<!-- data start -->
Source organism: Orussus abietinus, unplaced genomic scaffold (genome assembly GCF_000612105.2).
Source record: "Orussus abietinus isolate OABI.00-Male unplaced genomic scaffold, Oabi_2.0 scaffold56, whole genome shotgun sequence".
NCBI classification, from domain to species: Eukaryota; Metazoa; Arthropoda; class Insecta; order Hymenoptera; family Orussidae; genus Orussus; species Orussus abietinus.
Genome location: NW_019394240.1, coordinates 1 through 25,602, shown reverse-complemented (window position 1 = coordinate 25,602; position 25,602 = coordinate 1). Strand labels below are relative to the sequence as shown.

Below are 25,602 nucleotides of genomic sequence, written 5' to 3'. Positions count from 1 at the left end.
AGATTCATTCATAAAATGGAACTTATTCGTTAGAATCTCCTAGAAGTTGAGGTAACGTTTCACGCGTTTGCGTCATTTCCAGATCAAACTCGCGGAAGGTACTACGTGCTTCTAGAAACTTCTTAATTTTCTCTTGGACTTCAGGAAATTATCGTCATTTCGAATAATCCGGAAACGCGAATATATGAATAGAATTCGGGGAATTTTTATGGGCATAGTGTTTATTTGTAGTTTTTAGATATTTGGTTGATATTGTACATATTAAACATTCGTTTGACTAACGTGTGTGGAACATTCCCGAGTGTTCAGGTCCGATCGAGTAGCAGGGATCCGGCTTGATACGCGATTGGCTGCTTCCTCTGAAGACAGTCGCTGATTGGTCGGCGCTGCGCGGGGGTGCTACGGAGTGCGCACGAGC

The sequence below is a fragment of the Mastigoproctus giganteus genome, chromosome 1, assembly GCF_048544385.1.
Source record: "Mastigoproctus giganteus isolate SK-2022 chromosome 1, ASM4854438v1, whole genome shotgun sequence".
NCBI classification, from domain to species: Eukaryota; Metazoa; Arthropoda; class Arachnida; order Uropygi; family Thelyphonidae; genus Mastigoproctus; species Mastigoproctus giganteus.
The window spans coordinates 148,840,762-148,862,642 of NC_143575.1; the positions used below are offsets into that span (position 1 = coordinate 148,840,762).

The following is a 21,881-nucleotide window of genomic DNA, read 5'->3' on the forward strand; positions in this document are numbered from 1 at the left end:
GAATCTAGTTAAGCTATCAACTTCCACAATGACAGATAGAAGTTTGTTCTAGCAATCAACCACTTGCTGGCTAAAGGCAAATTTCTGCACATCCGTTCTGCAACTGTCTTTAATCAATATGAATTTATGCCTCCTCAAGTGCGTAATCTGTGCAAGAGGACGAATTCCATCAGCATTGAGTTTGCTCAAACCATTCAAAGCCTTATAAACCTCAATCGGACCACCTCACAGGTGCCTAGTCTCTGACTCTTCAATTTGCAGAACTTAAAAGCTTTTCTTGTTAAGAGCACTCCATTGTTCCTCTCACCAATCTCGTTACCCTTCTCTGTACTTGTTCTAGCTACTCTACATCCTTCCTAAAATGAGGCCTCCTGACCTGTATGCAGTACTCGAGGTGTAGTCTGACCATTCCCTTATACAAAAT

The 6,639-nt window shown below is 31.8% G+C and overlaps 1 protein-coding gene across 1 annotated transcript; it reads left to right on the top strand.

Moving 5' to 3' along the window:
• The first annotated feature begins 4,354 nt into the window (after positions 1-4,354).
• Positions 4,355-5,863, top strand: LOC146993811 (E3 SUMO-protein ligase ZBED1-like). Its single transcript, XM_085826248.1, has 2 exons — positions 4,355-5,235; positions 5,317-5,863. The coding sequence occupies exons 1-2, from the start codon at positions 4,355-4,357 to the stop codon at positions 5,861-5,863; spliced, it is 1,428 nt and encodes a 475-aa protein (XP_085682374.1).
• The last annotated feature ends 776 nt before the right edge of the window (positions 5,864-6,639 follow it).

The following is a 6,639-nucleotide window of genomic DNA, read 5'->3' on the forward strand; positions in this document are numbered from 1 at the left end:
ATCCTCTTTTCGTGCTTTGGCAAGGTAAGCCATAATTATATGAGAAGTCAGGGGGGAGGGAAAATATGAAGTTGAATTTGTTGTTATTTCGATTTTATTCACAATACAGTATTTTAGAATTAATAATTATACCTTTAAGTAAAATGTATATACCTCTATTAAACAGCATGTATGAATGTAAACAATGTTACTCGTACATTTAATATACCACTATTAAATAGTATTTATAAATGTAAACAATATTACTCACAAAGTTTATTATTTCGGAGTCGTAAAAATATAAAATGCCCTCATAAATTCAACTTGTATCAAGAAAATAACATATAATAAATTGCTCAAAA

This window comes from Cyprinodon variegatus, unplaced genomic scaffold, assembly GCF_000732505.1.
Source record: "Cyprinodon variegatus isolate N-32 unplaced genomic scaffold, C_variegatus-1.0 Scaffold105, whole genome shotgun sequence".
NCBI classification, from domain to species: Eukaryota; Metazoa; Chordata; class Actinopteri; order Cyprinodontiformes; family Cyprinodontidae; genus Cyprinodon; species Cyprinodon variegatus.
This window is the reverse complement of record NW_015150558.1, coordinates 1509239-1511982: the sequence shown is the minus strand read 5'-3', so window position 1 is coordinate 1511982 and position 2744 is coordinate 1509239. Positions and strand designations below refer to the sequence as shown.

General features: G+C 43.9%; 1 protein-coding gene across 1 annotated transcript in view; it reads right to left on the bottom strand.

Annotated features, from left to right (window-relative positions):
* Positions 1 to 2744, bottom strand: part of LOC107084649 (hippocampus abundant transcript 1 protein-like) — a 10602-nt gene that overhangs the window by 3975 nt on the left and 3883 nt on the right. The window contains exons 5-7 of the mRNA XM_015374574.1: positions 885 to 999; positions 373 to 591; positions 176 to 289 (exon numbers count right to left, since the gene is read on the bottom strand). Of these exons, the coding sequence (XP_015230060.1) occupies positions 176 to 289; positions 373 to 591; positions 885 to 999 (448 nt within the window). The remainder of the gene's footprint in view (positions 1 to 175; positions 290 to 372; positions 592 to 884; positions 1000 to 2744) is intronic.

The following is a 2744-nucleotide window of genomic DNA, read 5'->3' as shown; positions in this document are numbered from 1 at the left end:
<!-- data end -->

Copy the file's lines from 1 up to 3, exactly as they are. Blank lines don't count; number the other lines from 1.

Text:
Source organism: Orussus abietinus, unplaced genomic scaffold (genome assembly GCF_000612105.2).
Source record: "Orussus abietinus isolate OABI.00-Male unplaced genomic scaffold, Oabi_2.0 scaffold56, whole genome shotgun sequence".
NCBI classification, from domain to species: Eukaryota; Metazoa; Arthropoda; class Insecta; order Hymenoptera; family Orussidae; genus Orussus; species Orussus abietinus.